Review: Graceful

3*
Rosemary Branch Theatre, London, 8th and 9th August
(This production has now closed)

The complexity of relationships between women is something we rarely see on stage. Even few of those productions that thankfully pass the “Bechdel Test” explore the intricate nature of female friendship and desire. Flugelman Productions is seeking to change that with Graceful, a play by Hayley Ricketson.

The show focuses on 17-year-old Grace (Chloe Jane Astleford), who is packed off to live with an older cousin she barely knows after her single father is admitted to rehab for alcoholism. Rhonda (Eleanor Dillon-Reams), who is 38 and struggling with conflicted feelings around motherhood ten years on from an abortion, welcomes Chloe into her home with compassionate caution. As the motherless Grace and the daughterless Rhonda grow closer, their relationship begins to fill needs in both women in unexpected ways—familial, platonic and romantic.

The play takes the form of almost continuous dialogue between the two women, while Grace and Rhonda’s inner selves, played by Catherine Brown and Asha Reid, portray the characters’ internalised thoughts and feelings.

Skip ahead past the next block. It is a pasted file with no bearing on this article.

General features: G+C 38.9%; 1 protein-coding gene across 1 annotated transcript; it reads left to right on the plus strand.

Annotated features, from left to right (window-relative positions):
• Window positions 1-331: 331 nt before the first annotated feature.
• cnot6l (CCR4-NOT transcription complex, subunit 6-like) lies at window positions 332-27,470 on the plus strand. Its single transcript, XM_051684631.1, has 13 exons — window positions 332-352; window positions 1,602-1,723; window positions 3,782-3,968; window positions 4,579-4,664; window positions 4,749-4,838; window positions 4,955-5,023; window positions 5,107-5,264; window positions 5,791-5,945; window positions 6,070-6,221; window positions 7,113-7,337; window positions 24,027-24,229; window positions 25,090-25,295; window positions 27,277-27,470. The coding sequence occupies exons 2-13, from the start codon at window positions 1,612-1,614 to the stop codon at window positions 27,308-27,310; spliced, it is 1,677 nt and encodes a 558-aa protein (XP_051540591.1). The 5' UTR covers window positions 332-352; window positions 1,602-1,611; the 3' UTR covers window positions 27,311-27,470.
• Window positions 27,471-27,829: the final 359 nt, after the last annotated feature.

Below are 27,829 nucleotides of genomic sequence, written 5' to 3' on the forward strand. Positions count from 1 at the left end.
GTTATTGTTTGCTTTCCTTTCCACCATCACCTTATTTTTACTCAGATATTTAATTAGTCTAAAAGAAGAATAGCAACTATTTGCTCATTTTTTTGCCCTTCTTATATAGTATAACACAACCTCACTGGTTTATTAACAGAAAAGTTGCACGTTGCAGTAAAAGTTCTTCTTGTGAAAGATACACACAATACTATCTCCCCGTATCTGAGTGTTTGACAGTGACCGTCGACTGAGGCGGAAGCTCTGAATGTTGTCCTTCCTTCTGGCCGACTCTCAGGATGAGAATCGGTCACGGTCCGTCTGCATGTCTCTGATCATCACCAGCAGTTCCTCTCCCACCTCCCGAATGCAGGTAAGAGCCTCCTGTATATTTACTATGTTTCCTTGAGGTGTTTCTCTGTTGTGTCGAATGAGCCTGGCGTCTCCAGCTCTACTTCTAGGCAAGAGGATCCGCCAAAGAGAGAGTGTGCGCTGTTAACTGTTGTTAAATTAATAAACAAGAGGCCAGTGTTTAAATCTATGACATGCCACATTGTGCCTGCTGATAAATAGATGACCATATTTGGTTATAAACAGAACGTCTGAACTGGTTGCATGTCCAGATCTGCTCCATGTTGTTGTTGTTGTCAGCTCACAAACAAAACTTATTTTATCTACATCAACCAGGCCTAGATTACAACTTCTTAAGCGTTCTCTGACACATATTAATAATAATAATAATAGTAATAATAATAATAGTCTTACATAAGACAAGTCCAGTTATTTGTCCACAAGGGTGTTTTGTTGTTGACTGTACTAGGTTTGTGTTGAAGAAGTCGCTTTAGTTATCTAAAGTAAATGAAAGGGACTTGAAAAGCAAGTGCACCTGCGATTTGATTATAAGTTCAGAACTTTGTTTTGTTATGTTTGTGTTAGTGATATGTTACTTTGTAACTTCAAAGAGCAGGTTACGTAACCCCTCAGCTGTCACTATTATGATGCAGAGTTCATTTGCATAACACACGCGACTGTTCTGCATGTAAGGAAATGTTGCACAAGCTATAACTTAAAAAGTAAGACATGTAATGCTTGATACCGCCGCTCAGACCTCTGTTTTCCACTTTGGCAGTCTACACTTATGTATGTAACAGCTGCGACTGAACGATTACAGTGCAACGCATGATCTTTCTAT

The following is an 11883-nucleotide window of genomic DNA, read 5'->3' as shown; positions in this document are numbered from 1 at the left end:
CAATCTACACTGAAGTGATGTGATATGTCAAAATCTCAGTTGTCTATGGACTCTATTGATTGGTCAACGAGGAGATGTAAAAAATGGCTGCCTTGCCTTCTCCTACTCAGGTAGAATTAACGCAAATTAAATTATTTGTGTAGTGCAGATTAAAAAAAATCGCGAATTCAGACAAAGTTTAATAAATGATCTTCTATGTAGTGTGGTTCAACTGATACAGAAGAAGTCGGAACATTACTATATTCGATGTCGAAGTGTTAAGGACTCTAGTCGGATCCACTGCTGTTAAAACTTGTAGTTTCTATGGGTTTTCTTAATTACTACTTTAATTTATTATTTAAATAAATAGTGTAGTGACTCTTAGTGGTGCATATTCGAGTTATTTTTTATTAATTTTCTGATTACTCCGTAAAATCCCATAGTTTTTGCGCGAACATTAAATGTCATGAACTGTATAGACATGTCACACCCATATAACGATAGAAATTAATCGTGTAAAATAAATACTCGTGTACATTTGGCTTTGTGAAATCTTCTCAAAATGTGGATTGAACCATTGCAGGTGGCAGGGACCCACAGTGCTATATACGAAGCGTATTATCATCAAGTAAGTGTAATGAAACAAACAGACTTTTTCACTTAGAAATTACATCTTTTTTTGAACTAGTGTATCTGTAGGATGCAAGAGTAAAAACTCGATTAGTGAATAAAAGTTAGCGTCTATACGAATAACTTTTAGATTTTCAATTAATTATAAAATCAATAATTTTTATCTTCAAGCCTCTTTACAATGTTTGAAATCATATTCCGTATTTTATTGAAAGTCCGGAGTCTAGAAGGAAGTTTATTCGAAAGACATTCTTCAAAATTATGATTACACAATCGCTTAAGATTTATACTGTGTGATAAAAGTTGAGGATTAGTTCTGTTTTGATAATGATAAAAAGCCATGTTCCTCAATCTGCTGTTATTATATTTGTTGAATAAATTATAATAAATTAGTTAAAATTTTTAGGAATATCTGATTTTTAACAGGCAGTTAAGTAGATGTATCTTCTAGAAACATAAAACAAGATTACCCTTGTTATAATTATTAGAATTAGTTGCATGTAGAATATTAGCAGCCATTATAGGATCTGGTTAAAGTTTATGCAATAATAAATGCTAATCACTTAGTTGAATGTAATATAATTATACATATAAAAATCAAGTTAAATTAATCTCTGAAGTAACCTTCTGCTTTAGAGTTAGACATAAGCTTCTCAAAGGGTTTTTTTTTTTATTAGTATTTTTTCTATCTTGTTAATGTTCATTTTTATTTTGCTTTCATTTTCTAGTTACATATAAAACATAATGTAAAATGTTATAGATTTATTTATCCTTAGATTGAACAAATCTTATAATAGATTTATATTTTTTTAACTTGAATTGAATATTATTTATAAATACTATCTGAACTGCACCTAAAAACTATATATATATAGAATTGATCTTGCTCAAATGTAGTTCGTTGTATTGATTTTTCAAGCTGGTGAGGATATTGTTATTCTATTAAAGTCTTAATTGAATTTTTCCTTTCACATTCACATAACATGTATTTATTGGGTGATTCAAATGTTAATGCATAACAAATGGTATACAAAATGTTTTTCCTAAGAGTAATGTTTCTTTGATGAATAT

The “inners” are a good idea, and there are times when it works very well. Sometimes, though, it feels a little obvious—the subtext has been brought off the page and dropped with a bang in front of our eyes. Often, we just don’t need it. Despite the undoubtable strength of Brown and Reid’s performances, there were times when I would have loved to have seen Astleford and Dillon-Reams alone on stage, the tension unbroken by the frustrated angst of the inners.

This show could have been many things that it is not. It could have been a coming-out story about a troubled young gay woman with a crush on her older cousin. It could have been an exploration of power dynamics in an inappropriate relationship between a grown woman and a teenager. It could have been a pure romance about lesbian love. Instead, Graceful is much more interesting.

This is a show about longing and the satisfaction of needs. About the fight between heart and mind. It’s even about what it means to be a woman. How can we know what satisfies us in a world that tells us how we should feel and what we should want?

The play has great potential, and I hope that Frugelman Productions will continue to develop it in the future. Ricketson has written two unique and complex characters with voices that are important to hear in a world that often reduces female desire to a one-dimensional sexuality. Graceful deserves to be heard.

©J.McClellan 2018

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